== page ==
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Some Half-Athed Tips for Running the AthHalf Half-Marathon


I like to work out. I exercise primarily to manage my moods, which means that I enjoy plenty of rest days and rarely set goals to meet. But all of my super-ripped friends are abuzz about AthHalf—the sixth annual half-marathon and fundraiser for AthFest Educates—being days away. Scheduled for Sunday, Oct. 25, the race starts downtown and finishes up at the Tate Center on the UGA campus.

This half-marathon is much more than just a foot race. First off, it’s a huge fundraising event for AthFest Educates, which also hosts our annual local music festival of the same name. Funds raised “can be awarded to any local public school educators and/or youth development specialist working to advance music and arts education in public school settings, 501(c)(3) community programs or ACC government programs,” says Jill Helme, executive director of AthFest Educates.

The fundraising is great, but what else motivates a person to push her body like that? Ashley Poole is an Athenian and sports enthusiast who regularly runs marathons and participates in Iron Man competitions and triathlons. Starting the day with a five-mile swim and following it up with 10 miles each of running and biking is nothing for her, and this year she’s using the AthHalf to help her train for a full marathon in November. This will be Poole’s third AthHalf.

“Finishing a long-distance [run] does make me proud and feel like I accomplished a goal that I had to work towards,” Poole says. “I think if any of that dedication can spill over into my day-to-day life, then it can only help.”

Elementary school teacher Hope Zimmerman has different reasons for running the AthHalf this year, which will also be her third time participating. “It’s a very Athens-y event, which I love,” she says. “I always know others who are running and training. I see my students, neighbors and friends cheering along the way. I run past my house and through so many neighborhoods in Athens. It’s a pretty run, full of nice people.”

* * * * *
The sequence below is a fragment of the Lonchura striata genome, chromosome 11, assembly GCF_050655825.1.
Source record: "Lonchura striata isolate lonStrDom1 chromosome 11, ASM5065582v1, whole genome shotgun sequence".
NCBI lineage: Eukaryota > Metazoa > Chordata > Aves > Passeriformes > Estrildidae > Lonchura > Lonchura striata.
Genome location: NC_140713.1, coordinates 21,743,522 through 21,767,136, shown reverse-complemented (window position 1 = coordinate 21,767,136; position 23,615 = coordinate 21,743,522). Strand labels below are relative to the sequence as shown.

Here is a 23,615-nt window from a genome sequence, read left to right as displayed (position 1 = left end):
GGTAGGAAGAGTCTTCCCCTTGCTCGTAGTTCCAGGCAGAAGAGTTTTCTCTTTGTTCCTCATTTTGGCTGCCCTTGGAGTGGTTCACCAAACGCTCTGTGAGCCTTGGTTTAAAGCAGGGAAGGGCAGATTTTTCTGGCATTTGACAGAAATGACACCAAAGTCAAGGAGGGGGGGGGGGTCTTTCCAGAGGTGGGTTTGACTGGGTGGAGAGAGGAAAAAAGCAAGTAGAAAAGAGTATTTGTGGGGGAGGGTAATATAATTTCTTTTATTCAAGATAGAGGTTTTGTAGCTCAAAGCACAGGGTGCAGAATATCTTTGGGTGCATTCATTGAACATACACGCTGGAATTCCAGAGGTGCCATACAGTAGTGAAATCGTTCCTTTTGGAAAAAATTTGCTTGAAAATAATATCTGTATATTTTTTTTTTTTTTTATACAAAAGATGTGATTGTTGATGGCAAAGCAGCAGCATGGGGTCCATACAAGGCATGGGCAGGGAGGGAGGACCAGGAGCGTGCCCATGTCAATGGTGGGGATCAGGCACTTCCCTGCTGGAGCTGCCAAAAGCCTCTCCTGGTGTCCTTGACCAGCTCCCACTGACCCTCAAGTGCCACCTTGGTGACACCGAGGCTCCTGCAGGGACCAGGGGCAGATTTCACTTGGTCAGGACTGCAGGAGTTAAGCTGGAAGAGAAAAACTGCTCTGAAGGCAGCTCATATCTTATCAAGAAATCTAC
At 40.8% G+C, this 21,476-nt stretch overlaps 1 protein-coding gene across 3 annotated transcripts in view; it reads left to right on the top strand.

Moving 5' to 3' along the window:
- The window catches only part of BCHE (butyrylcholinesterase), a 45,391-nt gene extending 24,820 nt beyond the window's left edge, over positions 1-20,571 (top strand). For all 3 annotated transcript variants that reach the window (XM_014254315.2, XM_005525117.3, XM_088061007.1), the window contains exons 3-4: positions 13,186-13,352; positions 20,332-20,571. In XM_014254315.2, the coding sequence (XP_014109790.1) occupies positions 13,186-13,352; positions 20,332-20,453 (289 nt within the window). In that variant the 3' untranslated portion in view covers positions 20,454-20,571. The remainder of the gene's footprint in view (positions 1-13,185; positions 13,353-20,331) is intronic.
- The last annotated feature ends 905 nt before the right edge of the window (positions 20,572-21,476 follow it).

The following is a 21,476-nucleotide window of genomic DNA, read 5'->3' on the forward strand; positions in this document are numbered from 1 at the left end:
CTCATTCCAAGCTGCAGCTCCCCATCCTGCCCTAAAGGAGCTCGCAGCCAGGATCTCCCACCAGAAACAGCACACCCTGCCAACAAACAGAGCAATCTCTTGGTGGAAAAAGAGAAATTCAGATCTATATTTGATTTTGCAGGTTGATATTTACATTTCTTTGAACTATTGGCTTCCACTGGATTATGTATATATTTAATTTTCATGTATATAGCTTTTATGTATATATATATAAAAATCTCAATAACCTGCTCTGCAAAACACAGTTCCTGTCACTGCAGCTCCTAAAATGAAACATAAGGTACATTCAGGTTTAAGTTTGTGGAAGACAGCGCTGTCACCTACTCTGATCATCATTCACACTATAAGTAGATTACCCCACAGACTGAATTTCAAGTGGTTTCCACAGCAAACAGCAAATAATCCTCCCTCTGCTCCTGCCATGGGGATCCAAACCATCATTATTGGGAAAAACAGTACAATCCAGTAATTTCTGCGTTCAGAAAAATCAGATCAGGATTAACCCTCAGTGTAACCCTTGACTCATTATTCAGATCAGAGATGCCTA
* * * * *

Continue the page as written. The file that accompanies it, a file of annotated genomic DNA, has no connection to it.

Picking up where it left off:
Poole agrees. “The atmosphere is really lively out there,” she says. “This is one of my favorite races to run.”

Poole and Zimmerman are in the running for prize money and accolades, which include cash prizes for top finishers and awards for the top three in each age group. Everyone who finishes the race will get a medal. You can still sign up to volunteer through athhalf.com, and those who want to come out and support the runners should refer to the route map to find their preferred live music location. Those who want to register to participate can do so up to the day before, and Poole and Zimmerman both recommend it.

Poole expressed pride at running to aid a local charity, and Zimmerman just seems to love the AthHalf because she loves Athens. “The AthHalf is a real community event,” Zimmerman says. “I wasn’t thinking of signing up [this year], but the thought of me not being part of it made me sad, like I was going to miss out on something.”

I’ve gotta be honest: The course does seem pretty dope. There will be live music spread along its entirety, as well as plenty of hydration stations and portable toilets for the runners’ conveniences.

I’ll admit that as someone who just runs 5K or less, I’d always assumed that distance runners did not stop to go potty during their courses, which of course is ridiculous when you consider how long it takes to run 13.1 miles. Then there’s the pop culture stereotype of marathon runners losing control of their bowels mid-run. As both a runner and a reporter, I couldn’t resist—I had to ask. With 2,300-and-counting runners registered as of Flagpole’s deadline (2,850 registered last year), it must have happened at least once. Right?

“By the time the 2015 AthHalf is complete, we’ll have had nearly 15,000 AthHalf participants in total,” Helme says. “Given those numbers, I’m sure just about every bodily function has been a part of the AthHalf.”

Poole is a veteran of distance running, and she offers some practical advice for avoiding an accident: “I have found that if I am doing a long race, I will get up around 4 a.m. and eat my breakfast, then go back to sleep,” she says. “This gives mother nature time to do her thing before I head to the starting line.”